After four weeks of snow-related cancellations, a small group of us finally made it to the lunchroom of a nearby deli that imports, among other things, olive oil from my mother\’s village in Catalonia.
We were there in the early morning to draw the human figure, the clothed figure as opposed to the more usual–in drawing circles–unclothed kind . But you can\’t put a nude model in a public lunchroom. Also, given the surprising but real prejudice against nudes on the part of (some) of the buying public (don\’t rich art lovers go to museums?), it seemed useful to learn to draw clothes–the fall and weight of fabric, the convolutions of folds.
On arrival we, the painters/drawers, moved aside tables, folded table cloths, arranged chairs. Then the model came, a wiry young man, a farmer who had \”only been up once\” with his six-month-old baby the night before. He wore good clothes for drawing–an appropriately peasantish shirt, heavy pants, thick Van Goghish shoes. He was amiable and at ease, and the morning light was ricocheting off the snow into the room. We got to work.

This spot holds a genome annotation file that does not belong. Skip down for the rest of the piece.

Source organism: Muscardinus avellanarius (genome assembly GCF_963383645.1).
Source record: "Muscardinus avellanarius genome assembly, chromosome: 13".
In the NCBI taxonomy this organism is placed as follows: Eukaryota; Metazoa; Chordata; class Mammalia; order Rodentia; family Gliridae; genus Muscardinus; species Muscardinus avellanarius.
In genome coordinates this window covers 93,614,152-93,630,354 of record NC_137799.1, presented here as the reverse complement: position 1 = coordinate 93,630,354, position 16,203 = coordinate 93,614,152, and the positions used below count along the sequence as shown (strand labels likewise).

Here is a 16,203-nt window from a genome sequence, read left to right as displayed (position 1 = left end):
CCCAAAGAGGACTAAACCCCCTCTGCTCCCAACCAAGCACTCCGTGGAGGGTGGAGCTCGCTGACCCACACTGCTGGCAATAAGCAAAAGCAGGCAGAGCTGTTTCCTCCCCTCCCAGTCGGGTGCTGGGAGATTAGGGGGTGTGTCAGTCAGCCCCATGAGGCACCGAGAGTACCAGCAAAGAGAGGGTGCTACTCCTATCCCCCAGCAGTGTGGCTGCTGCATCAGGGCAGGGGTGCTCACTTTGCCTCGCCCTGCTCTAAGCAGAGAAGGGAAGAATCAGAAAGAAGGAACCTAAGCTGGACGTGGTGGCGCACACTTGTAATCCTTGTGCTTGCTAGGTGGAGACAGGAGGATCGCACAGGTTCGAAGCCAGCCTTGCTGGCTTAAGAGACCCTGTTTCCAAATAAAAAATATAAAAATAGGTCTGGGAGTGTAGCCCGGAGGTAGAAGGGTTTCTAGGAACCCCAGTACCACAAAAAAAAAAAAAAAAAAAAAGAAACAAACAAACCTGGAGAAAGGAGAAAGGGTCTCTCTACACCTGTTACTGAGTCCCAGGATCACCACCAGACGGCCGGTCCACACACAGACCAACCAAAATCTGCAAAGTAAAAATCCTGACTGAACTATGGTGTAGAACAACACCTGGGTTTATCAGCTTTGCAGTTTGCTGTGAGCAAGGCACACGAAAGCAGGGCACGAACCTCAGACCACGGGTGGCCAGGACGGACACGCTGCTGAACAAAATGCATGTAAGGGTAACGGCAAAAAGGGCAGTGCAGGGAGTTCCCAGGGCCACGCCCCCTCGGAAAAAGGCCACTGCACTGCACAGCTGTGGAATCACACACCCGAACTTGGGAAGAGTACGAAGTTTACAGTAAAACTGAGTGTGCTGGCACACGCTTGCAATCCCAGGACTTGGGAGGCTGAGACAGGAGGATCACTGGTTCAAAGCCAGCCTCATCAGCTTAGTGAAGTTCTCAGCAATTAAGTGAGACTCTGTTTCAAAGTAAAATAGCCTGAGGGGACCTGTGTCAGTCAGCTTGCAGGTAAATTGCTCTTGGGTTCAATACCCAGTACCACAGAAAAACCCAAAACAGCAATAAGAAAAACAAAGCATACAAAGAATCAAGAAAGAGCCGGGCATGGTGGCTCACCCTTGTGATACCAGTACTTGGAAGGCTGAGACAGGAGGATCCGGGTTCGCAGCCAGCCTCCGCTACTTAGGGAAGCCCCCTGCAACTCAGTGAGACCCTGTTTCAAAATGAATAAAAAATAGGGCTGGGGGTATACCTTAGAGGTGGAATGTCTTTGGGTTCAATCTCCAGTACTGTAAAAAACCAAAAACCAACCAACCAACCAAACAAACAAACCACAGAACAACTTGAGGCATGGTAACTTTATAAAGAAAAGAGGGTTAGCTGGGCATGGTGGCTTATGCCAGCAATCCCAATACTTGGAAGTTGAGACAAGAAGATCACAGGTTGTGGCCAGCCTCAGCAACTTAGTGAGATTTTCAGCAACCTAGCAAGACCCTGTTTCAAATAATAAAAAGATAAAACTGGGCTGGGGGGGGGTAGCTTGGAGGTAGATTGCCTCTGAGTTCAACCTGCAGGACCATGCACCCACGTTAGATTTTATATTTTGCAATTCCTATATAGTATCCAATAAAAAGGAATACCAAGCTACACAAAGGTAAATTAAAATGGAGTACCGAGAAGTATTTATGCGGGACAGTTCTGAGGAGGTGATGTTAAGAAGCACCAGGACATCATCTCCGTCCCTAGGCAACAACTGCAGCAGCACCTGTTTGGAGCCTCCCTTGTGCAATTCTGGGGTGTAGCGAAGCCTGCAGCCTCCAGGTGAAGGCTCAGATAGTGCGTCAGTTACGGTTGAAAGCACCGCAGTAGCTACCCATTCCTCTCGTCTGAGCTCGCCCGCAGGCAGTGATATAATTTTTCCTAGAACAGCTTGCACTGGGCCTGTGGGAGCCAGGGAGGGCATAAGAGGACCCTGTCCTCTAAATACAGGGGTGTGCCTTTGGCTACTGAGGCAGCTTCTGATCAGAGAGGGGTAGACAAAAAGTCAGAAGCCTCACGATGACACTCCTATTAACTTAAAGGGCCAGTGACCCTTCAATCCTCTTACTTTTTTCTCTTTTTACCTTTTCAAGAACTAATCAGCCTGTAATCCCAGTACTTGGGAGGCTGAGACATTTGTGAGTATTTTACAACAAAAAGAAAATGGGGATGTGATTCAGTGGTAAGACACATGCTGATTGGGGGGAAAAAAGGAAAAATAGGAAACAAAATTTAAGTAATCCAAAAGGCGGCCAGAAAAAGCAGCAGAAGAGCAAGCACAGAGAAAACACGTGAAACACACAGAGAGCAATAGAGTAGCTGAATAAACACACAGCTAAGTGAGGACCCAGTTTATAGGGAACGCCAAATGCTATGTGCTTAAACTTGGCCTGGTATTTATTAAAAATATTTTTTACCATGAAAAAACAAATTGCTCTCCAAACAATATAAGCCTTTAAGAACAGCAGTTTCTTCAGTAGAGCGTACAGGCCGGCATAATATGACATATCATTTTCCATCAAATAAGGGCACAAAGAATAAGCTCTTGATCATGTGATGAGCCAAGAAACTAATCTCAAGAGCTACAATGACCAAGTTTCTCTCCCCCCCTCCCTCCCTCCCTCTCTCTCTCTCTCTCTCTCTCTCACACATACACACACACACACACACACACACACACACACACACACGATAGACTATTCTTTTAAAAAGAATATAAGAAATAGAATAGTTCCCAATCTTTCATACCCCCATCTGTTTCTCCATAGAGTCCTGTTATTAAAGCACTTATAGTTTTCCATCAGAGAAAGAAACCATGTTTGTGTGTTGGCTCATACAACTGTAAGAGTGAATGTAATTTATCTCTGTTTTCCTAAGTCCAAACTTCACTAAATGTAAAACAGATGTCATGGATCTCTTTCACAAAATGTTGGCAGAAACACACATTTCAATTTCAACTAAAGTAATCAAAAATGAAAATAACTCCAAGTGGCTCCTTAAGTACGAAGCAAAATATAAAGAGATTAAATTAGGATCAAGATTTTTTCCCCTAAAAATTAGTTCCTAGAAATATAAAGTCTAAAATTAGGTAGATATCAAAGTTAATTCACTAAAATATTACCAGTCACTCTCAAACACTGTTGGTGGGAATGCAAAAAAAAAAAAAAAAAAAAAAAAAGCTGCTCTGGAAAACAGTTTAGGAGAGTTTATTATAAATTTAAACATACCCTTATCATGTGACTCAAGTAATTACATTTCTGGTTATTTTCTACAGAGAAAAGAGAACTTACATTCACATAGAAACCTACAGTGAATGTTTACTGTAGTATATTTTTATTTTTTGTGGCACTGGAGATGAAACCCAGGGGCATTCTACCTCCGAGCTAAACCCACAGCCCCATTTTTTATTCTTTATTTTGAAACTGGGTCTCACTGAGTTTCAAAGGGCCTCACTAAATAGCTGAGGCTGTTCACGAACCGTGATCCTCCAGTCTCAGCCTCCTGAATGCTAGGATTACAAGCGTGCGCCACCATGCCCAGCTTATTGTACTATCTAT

Figure drawing sessions usually start with ten one-minute poses designed as warm ups. This is my favorite part of the session. There is no room for self-doubt or second thoughts. You\’re like a camera taking snap-shots, reduced to hand and eye. You dive onto the sheet and thrash about, trying to keep your head above water, and next thing you know, you\’re into the next pose.
After this come the ten-minute poses, then the twenty- and thirty-minute ones. Since the model is a live human, the longer poses are less extreme and, to me, less interesting. But throughout the session, I love the peculiar, almost devotional silence that comes over us as we peer at the form before us and make marks on the paper, and are transported into a universe where the eye and the hand, bypassing the mouth and tongue, do their thing together.
When the time is up, I raise my head, blink, and look around. I smile at the model, put away my charcoal stick, wipe the black off my fingers. I stand up and stretch, put on my coat and drive home through the snow-covered valley, thinking how much life drawing resembles sitting zazen.